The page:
Damien Sandow Talks WWE Release, His Future, Possible Plans Before He Was Cut, More

Apologies for getting this up late but Damien Sandow spoke with Rolling Stone earlier this month to discuss his WWE release and more. Below are highlights:

Take me through what happened last week, when you received the phone call from WWE.

First of all, I know a lot of people within the wrestling community were a little surprised. With me, I was more grateful for my time there. Looking back, I had a great four years there. The truth of it is, as a performer, the goal is to get the audience to feel something, to evoke some kind of emotion. In the WWE, from the second I debuted, there was an extreme feeling of dislike towards me. They really did not like me from the second I came on. Which was huge. A lot of guys spend years and years trying to get that kind of a reaction. They gave me the platform to do that character. Then, as time went on, especially with the Mizdow thing, the fans went from hating me to loving me. The crowd invested as me as a person. I never thought that I’d get that level of popularity as far as being cheered. As a performer, in that genre, the only thing we can ask for is fan response, especially genuine fan response. It’s the most satisfying thing. In reviewing my WWE career, which I did instantly when the call came, I was just grateful, and excited for the future.

<br />Were you surprised they had decided to release you?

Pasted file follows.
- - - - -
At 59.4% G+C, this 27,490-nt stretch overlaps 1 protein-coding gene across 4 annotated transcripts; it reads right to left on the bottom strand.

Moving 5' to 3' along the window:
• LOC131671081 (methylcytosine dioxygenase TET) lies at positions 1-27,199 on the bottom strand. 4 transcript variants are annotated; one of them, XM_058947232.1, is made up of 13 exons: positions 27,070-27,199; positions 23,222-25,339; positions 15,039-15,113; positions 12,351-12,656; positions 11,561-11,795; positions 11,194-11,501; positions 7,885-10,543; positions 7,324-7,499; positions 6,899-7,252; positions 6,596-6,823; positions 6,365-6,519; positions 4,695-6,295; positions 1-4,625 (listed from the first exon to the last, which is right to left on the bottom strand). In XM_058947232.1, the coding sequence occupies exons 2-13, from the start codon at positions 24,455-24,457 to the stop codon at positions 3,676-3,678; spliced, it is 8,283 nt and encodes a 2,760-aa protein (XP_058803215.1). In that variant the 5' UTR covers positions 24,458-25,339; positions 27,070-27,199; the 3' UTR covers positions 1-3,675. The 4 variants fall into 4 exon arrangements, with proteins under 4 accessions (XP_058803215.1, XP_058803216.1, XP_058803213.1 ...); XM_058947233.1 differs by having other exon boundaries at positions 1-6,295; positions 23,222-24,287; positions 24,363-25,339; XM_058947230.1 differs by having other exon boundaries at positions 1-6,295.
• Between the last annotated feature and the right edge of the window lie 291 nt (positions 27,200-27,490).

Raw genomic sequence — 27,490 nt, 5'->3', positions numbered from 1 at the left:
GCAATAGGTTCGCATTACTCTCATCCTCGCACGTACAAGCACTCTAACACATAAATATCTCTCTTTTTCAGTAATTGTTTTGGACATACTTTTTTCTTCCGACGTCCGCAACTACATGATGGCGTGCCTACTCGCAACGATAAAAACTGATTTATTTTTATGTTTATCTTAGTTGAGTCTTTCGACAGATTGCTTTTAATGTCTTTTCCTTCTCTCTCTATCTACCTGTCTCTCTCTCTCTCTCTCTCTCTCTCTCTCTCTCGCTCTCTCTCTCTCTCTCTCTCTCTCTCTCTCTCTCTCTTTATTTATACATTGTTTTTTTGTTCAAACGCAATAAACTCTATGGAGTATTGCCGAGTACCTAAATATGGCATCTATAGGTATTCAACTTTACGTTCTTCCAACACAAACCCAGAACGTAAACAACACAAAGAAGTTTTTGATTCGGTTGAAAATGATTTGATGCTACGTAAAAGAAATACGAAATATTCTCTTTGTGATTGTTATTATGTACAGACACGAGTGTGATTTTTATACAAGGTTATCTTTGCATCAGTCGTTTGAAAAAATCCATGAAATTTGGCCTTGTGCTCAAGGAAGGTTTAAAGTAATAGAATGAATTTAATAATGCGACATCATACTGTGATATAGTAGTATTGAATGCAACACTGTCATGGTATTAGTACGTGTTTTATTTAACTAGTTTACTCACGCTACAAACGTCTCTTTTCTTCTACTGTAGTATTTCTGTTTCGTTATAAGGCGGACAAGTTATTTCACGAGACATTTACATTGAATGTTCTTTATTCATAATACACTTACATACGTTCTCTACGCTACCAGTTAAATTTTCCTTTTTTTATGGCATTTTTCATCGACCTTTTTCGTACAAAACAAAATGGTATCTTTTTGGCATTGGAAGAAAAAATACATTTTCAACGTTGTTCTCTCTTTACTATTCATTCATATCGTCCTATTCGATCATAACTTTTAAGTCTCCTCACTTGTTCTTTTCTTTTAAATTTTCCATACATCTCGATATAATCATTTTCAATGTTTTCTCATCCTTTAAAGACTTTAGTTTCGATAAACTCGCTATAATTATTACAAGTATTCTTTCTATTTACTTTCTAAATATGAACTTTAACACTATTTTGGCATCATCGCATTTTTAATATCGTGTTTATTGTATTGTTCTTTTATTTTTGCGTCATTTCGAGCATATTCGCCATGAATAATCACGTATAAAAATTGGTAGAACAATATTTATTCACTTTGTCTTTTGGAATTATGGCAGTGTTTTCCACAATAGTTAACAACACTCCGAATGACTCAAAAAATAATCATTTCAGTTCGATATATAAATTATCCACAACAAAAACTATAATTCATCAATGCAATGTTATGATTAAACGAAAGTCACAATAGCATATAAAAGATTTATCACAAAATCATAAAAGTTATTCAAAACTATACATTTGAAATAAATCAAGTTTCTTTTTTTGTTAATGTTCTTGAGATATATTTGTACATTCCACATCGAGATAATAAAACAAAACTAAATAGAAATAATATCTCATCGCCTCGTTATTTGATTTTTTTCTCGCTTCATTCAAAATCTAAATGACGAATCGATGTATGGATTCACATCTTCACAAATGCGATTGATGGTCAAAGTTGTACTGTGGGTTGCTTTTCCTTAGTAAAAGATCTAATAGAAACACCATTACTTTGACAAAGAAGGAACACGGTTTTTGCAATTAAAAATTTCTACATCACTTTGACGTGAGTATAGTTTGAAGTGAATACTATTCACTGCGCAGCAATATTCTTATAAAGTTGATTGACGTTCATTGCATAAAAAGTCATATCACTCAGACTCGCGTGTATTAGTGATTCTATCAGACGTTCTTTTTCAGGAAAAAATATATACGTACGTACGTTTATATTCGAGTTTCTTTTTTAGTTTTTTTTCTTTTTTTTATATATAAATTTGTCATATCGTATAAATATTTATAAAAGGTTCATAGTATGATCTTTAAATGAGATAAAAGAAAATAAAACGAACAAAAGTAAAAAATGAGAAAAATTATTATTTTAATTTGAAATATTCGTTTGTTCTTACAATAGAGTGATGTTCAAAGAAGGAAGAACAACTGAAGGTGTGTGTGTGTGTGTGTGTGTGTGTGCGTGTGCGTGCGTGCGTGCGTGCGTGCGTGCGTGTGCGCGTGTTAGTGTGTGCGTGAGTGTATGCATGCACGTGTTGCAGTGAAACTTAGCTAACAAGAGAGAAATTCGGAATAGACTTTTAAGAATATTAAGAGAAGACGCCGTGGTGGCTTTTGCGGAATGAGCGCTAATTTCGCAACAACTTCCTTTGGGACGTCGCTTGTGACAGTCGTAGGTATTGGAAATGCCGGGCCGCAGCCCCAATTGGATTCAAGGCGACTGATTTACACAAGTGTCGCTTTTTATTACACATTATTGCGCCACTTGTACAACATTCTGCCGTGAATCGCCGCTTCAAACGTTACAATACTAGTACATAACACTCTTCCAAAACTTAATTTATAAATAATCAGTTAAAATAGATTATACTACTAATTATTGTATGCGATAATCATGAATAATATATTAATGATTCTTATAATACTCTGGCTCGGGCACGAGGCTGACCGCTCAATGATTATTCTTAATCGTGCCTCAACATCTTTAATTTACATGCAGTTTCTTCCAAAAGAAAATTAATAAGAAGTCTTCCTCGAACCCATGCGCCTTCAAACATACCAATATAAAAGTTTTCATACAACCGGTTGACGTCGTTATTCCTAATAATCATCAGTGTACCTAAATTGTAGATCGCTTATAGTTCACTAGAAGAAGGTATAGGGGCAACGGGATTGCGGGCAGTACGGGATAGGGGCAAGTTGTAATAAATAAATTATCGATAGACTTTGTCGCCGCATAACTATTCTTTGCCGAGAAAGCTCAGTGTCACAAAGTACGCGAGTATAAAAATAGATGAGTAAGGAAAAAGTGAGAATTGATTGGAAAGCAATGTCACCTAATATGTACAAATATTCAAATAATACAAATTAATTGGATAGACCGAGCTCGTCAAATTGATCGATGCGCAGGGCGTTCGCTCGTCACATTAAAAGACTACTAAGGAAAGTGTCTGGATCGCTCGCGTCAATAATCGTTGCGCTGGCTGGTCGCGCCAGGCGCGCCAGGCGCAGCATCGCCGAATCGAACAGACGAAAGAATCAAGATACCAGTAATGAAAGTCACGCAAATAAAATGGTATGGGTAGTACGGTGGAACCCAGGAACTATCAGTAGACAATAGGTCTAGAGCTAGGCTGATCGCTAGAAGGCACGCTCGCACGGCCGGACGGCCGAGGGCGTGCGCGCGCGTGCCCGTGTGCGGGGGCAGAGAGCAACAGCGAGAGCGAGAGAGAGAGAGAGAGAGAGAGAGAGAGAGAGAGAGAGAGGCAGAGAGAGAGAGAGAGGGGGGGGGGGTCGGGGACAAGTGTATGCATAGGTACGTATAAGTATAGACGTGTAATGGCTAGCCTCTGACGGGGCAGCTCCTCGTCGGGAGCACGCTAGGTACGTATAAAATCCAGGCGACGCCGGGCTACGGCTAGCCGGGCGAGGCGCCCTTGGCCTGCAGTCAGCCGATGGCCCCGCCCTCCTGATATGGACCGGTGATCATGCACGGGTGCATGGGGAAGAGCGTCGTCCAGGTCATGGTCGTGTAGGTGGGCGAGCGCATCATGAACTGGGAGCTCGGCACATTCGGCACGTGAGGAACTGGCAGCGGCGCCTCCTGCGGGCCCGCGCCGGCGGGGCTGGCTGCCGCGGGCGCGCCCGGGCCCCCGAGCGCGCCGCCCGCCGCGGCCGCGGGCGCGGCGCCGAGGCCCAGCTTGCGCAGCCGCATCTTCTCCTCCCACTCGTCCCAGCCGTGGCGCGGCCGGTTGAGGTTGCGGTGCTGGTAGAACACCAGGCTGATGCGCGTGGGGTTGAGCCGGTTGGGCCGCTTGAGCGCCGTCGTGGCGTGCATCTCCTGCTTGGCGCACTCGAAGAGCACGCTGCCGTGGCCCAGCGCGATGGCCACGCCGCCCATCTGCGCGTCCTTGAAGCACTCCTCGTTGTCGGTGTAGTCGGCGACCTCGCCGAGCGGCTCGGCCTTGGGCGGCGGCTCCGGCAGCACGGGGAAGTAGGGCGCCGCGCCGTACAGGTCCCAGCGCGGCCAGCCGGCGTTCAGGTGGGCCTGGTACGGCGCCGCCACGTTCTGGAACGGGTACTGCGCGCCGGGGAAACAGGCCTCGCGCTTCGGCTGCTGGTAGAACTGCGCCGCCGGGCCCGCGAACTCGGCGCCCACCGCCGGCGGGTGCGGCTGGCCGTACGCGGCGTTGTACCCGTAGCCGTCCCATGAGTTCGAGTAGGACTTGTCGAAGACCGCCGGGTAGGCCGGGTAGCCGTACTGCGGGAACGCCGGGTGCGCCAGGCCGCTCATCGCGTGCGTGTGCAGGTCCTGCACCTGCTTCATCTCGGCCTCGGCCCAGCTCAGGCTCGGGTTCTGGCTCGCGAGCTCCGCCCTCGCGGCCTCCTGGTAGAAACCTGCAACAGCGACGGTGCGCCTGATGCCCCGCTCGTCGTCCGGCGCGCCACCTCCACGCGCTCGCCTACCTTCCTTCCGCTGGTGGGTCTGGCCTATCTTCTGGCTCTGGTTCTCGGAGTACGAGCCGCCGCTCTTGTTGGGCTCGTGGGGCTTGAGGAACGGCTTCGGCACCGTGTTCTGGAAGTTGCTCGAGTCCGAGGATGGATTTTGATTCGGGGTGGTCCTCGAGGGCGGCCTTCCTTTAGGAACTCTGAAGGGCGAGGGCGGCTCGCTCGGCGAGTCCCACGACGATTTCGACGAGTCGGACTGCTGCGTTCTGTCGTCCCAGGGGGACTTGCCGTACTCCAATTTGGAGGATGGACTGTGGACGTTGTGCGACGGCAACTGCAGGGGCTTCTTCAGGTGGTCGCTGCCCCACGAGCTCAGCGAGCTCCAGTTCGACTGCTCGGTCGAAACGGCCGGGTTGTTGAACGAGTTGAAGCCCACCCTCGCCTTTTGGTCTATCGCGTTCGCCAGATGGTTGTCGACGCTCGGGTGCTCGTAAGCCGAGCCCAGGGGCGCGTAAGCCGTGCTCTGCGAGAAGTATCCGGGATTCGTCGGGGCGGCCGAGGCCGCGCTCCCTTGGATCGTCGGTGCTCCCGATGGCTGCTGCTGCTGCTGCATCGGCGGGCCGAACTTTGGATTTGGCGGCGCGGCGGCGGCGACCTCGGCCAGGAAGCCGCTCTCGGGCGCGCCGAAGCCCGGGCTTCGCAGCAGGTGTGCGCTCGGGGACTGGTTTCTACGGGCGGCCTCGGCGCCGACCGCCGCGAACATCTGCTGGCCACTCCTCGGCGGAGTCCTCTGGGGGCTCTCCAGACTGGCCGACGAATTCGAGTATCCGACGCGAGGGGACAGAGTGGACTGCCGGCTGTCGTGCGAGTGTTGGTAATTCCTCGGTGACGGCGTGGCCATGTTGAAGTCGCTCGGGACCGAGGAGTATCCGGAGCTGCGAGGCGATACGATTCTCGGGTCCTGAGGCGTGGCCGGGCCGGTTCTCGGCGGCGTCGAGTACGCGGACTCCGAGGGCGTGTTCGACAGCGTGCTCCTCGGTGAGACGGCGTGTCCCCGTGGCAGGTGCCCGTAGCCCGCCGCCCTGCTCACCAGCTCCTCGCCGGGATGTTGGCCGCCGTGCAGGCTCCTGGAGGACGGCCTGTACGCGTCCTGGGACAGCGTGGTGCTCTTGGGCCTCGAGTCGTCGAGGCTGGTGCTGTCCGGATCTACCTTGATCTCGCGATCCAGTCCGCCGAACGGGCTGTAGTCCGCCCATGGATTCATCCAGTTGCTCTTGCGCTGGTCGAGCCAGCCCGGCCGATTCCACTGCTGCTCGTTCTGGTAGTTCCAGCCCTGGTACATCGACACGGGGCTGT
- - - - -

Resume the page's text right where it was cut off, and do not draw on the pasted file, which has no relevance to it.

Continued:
Not really. I had some conversations with them before, where I had said that I think, as a character, we had gone through the gamut. What more could I do with that character? Some people say, “This company should have done this, or that.” No, the company gave me a platform, and I maximized my opportunity. That’s all I can ask for. In maximizing it to the point that I did, as a character, sometimes all you can do is get a new coat of paint. As a television show, the WWE, they have so many talented performers there. There is so much talent in the WWE. I have no problem with them needing time to let the other guys show their craft. I am not selfish in that respect. When I was on TV, they knew they’d get a reaction. When you look at it, if you know you can plug me in any spot, and you don’t have to invest the TV time, then it makes sense to give TV time to guys who need to build their reactions. Just look back at the Royal Rumble in January, when I was on the preshow. I was in the ring for the first time in months, and fans were chanting my name, when I was just standing on the apron. That, to me, means more than any title I could have won in WWE. That means the world to me.

What were some of those routes [he was exploring]? Over the past year, particularly after the ‘Macho Mandow’ experiment, were ideas pitched to get you back on TV?

I actually kind of wanted to cool off for a month or two. What more could I have done after that? There were talks about repackaging me. There were talks about me doing a parody of current events. There were several things that were on the table. For one reason or another, they didn’t go through. There’s so much that goes into getting characters on TV. The WWE is great at defining and presenting characters in the best possible way. You can pitch ideas, but there’s so much that goes into the television shows, as far as where the character will fit in, or how it’ll fit in, and sometimes it just doesn’t fit. All I could do was hit a grand slam every time I got to go out there.